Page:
Managing the CSA shares requires a lot of time and planning. Although some customers pick up shares at the farm, the majority of members pick up from drop-off points at farmers' markets and other locations. Lisa attends four markets, and other employees are assigned to certain markets so that customers see the same faces every week. "That's our contact," said Lisa. "That's our feedback, our payback. We have a core following. Then if we're really busy, our regulars will tell other customers about the different fruits. That helps sell better than us telling them."

Ike Kerschner hand-thins fruit on young trees at North Star Farm in Cochranville, Pa.

In addition to teaching customers about the many options in fresh fruit, the Kerschners spend time answering questions about their growing practices. "When we started, we wanted to be organic, so we chose disease-resistant varieties," said Lisa. "But it was obvious early on that there were things we can't control organically." Instead, North Star refers to their growing practices as "certified sensible." When customers ask about organic, the Kerschners explain that while they aren't strictly organic, they incorporate sustainable practices such as using disease-resistant varieties, providing habitat for birds that eat insects, using planned crop rotations, composting and hand weeding to minimize the use of chemicals.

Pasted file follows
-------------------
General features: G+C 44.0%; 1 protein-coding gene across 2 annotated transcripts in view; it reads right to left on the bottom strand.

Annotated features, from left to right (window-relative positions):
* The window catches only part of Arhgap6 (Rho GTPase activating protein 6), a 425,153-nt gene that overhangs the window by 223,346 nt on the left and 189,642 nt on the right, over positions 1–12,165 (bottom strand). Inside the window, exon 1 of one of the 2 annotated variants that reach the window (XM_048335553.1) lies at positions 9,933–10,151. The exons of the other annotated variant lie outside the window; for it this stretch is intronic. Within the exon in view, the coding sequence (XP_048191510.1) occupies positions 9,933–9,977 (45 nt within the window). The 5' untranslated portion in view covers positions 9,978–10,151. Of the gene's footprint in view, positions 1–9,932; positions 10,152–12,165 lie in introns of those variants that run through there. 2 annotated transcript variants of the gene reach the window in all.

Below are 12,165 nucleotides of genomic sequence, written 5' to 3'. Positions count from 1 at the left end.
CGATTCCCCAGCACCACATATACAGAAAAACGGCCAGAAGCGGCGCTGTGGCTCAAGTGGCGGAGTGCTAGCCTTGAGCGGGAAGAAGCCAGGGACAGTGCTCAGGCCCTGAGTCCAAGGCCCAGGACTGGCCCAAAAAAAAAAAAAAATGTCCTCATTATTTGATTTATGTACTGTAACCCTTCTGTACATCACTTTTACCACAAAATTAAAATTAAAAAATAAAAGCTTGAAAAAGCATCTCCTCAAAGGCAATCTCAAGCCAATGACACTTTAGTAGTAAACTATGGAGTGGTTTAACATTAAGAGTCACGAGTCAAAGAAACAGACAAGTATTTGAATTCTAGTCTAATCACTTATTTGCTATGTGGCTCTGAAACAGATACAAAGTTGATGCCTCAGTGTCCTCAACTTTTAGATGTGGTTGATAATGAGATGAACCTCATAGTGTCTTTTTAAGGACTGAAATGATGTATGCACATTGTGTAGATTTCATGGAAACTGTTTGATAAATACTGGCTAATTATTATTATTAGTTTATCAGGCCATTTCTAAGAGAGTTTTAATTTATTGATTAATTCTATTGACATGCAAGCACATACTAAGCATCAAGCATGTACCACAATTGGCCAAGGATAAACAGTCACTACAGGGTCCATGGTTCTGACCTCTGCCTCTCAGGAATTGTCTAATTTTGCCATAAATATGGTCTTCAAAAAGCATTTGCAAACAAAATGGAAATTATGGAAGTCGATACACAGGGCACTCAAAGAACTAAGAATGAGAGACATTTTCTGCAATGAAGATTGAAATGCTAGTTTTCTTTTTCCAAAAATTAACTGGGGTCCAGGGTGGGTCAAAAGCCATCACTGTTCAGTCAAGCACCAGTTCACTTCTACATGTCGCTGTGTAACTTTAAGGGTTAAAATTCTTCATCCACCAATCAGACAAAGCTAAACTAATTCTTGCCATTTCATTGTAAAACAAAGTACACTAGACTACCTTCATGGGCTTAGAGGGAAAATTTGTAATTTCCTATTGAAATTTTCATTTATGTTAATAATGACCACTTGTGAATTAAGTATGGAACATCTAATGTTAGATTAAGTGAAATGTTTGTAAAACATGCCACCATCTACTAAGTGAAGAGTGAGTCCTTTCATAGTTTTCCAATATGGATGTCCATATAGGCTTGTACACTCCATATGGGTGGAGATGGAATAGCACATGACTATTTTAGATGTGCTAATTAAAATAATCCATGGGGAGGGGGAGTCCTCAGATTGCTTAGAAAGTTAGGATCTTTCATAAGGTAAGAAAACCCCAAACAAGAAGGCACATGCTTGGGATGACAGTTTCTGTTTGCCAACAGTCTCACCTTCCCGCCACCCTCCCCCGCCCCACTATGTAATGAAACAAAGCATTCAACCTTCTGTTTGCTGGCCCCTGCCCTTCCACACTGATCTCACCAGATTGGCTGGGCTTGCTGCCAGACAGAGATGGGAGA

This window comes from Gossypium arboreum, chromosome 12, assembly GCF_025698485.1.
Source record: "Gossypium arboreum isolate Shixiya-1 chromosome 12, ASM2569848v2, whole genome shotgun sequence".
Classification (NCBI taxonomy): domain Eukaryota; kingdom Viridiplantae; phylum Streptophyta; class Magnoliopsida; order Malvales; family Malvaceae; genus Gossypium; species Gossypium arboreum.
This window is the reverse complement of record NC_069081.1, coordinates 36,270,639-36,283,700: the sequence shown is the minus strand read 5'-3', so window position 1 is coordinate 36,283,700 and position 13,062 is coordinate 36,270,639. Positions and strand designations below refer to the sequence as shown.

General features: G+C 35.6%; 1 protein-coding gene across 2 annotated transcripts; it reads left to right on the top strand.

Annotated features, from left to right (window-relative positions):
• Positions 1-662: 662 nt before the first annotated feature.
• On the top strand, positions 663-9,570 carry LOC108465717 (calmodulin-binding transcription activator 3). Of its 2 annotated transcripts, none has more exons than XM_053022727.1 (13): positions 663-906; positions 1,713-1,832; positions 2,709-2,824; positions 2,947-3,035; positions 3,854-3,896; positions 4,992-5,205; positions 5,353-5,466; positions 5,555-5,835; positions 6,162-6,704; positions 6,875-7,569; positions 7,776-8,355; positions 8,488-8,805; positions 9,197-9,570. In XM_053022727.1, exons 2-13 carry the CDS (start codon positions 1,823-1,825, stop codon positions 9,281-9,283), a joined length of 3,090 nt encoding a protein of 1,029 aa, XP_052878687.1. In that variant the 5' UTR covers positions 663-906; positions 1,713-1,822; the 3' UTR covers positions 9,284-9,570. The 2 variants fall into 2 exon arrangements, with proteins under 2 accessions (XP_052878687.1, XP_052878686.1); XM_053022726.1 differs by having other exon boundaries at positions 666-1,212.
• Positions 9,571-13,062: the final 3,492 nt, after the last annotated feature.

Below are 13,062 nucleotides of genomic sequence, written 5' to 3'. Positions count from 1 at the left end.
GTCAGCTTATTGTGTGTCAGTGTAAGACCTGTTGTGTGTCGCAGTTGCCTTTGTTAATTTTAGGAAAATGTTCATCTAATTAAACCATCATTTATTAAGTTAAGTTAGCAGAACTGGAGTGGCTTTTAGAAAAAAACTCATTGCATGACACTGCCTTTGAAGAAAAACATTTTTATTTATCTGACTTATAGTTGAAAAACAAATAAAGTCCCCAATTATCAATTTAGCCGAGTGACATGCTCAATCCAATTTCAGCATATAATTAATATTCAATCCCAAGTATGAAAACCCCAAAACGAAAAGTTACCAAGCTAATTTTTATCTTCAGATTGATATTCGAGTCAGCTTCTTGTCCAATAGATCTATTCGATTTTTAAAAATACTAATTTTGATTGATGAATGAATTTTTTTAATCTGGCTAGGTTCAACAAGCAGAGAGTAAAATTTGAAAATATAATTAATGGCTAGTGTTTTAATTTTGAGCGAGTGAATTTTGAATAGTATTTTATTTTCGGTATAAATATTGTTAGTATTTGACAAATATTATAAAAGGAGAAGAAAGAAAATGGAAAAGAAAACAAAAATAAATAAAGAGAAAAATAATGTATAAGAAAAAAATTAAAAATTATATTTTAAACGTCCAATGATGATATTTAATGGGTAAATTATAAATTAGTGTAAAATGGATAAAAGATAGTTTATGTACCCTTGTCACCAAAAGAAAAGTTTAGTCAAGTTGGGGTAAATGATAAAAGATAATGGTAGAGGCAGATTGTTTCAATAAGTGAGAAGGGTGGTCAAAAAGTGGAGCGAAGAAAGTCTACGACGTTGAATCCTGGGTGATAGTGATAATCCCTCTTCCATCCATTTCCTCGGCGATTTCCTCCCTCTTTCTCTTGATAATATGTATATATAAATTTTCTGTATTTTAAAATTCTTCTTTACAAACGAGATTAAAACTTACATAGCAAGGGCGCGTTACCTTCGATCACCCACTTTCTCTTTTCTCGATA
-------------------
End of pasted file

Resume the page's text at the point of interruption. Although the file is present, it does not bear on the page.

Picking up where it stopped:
Because they were losing a significant amount of fruit to deer damage, the Kerschners erected deer fence on their land as well as on leased acreage. "Deer were going through the fence and taking whatever they could reach," said Lisa. "We put extensions on the fence and then added mesh. Now it's 8 feet tall."

Ike spends most of his time in the orchard, planting, pruning and thinning according to the season. His goal is to produce a crop that's light enough to be adequately supported by the tree and ripe at high quality. "My goal is to thin everything so it can reach its genetic potential for where it is on the tree," said Ike. "We want a balanced crop, and we can do that because we don't have size requirements for our market. The goal is flavor and quality. When the trees are properly thinned, the fruit is usually a good size and color."